7. The magnitude of the momentum of a cat is p. What would be the magnitude of the momentum (in terms of p) of a dog having three times the mass of the cat if it had (a) the same speed as the cat, and (b) the same kinetic energy as the cat?

8. Two figure skaters, one weighing 625 N and the other 725 N, push off against each other on frictionless ice. (a) If the heavier skater travels at 1.50 m/s how fast will the lighter one travel? (b) How much kinetic energy is “created” during the skaters’ maneuver, and where does this energy come from?

9. Recoil speed of the earth. In principle, any time someone jumps up, the earth moves in the opposite direction. To see why we are unaware of this motion, calculate the recoil speed of the earth when a 75 kg person jumps upward at a speed of 2.0 m/s.

10. On a frictionless air track, a 0.150 kg glider moving at 1.20 m/s to the right collides with and sticks to a stationary 0.250 kg glider. (a) What is the net momentum of this two-glider system before the collision? (b) What must be the net momentum of this system after the collision? Why?  (c)  Use
your answers in parts (a) and (b) to find the speed of the gliders after the collision. (d) Is kinetic energy conserved during the collision?

11. Baseball. A regulation 145 g baseball can be hit at speeds of 100 mph. If a line drive is hit essentially horizontally at this speed and is caught by a 65 kg player who has leapt directly upward into the air, what horizontal speed (in cm/s) does he acquire by catching the ball?

12. You are standing on a sheet of ice that covers the football stadium parking lot in Buffalo; there is negligible friction between your feet and the ice. A friend throws you a 0.400 kg ball that is traveling horizontally at 10.0 m/s. Your mass is 70.0 kg. (a) If you catch the ball, with what speed do you and
the ball move afterwards? (b) If the ball hits you and bounces off your chest, so that afterwards it is moving horizontally at 8.00 m/s in the opposite direction, what is your speed after the collision?

13. On a frictionless, horizontal air table, puck A (with mass 0.250 kg) is moving to  the  right  toward puck B (with mass 0.350 kg), which is initially at rest. After the collision, puck A has a velocity of 0.120 m/s to the left, and puck B has a velocity of 0.650 m/s to the right. (a) What was the speed of puck A before the collision? (b)  Calculate the change in the total kinetic energy of the system that occurs during the collision.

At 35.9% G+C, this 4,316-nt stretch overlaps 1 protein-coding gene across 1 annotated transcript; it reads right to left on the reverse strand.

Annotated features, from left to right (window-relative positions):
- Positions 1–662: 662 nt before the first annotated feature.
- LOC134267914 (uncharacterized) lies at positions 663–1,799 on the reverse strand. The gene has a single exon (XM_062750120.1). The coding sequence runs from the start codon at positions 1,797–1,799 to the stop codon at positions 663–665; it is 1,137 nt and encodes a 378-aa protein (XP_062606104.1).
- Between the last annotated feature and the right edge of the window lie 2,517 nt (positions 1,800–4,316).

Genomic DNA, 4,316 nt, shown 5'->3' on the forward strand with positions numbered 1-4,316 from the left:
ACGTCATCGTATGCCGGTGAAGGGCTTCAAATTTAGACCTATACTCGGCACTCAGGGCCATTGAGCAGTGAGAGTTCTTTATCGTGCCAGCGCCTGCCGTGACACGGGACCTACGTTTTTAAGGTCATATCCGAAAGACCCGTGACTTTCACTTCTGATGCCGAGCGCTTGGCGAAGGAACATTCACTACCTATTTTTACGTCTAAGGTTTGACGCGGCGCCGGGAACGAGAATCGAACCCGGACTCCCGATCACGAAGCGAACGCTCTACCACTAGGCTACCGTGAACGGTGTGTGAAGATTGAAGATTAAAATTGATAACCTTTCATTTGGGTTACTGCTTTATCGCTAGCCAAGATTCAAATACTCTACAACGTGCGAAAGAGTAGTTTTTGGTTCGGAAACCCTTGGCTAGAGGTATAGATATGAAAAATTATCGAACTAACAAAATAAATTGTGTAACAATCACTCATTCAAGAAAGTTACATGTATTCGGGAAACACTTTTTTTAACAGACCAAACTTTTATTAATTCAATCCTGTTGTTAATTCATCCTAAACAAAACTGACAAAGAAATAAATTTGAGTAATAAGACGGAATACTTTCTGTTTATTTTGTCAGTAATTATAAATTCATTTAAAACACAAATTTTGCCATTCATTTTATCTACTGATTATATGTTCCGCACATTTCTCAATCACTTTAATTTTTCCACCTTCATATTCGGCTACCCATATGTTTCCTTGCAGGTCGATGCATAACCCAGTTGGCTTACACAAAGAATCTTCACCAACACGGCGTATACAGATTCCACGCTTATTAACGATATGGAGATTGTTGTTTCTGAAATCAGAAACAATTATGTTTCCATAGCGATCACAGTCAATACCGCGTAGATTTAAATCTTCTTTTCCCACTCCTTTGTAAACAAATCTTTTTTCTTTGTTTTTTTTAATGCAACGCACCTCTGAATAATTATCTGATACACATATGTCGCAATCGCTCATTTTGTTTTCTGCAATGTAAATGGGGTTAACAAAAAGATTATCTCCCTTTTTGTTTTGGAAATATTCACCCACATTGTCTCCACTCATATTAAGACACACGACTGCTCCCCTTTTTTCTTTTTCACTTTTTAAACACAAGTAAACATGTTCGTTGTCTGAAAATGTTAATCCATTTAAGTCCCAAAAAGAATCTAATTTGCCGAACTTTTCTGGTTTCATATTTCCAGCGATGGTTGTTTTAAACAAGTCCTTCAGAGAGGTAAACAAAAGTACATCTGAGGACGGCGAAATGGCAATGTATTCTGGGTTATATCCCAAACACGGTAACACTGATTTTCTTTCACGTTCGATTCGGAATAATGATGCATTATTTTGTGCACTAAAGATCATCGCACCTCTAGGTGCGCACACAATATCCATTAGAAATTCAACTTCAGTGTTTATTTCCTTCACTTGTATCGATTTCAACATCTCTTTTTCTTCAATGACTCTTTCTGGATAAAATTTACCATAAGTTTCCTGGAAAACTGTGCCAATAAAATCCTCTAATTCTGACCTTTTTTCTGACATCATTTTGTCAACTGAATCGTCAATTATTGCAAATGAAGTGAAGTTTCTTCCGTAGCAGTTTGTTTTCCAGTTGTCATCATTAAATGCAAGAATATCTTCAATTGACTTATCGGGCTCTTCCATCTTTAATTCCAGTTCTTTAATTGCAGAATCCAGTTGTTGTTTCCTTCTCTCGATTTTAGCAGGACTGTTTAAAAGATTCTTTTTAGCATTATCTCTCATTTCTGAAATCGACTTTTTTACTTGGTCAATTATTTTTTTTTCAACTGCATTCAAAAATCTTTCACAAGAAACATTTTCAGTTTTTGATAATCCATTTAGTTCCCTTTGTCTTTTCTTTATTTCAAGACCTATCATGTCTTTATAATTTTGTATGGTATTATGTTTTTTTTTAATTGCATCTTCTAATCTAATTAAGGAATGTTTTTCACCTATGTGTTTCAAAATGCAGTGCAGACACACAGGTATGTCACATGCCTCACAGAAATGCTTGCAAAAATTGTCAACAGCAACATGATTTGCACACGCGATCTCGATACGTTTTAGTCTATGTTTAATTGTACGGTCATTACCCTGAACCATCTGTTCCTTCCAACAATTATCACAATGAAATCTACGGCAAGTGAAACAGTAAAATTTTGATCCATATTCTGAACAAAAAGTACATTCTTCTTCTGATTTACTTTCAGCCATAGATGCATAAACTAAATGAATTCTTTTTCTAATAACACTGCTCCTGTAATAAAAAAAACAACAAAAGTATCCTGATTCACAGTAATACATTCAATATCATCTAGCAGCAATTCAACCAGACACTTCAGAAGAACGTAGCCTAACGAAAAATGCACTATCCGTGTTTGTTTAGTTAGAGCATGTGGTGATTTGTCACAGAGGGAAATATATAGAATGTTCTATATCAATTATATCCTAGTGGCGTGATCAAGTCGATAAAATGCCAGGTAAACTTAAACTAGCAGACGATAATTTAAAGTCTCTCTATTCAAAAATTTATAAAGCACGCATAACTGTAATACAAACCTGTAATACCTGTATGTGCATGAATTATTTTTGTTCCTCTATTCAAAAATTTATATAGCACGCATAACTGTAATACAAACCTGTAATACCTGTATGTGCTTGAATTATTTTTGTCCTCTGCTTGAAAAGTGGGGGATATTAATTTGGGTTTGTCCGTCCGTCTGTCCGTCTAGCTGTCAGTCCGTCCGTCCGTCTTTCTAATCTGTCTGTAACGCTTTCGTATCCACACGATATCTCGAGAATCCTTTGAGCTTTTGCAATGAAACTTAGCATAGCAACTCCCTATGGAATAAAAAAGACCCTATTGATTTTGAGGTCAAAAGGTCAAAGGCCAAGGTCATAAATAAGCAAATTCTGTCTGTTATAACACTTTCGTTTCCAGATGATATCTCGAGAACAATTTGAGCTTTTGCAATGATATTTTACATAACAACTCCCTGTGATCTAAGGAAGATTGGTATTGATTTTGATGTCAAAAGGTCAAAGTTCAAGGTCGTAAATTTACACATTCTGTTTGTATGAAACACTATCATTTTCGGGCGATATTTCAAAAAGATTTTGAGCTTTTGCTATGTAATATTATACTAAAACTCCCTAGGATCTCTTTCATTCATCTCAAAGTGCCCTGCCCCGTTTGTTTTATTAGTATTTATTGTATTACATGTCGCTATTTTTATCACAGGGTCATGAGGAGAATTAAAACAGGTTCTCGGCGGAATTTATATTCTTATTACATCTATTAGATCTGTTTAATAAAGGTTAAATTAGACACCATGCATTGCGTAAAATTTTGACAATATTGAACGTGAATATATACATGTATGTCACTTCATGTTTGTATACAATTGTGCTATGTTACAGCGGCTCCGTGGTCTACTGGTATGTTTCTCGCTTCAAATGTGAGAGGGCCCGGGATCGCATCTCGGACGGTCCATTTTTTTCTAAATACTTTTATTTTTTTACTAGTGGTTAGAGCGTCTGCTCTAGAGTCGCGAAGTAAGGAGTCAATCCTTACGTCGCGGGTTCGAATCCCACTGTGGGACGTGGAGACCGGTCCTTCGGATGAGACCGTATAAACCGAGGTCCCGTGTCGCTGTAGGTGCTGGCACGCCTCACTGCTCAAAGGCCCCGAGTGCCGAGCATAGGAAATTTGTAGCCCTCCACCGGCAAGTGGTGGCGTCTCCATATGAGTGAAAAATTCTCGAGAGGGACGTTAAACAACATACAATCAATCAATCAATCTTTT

14. Block A in Figure 8.36 has mass 1.00 kg, and block B has mass 3.00 kg. The blocks are forced together, compressing a spring S between them; then the system is released from rest on a level, frictionless surface. The spring, which has negligible mass, is not fastened to either block and drops to the surface after it has expanded. Block B acquires a speed of 1.20 m/s (a) What is the final speed of block A? (b) How much potential energy was stored in the compressed spring?

15. Two ice skaters, Daniel (mass 65.0 kg) and Rebecca (mass 45.0 kg), are practicing. Daniel stops to tie his shoelace and, while at rest, is struck by Rebecca, who is moving at 13.0 m/s before she collides with him. After the collision, Rebecca has a velocity of magnitude 8.00 m/s at an angle of 53.1° from her initial direction. Both skaters move on the frictionless, horizontal surface of the rink.  (a) What are the magnitude and direction of Daniel’s velocity after the collision? (b) What is the change in total kinetic energy of the two skaters as a result of the collision?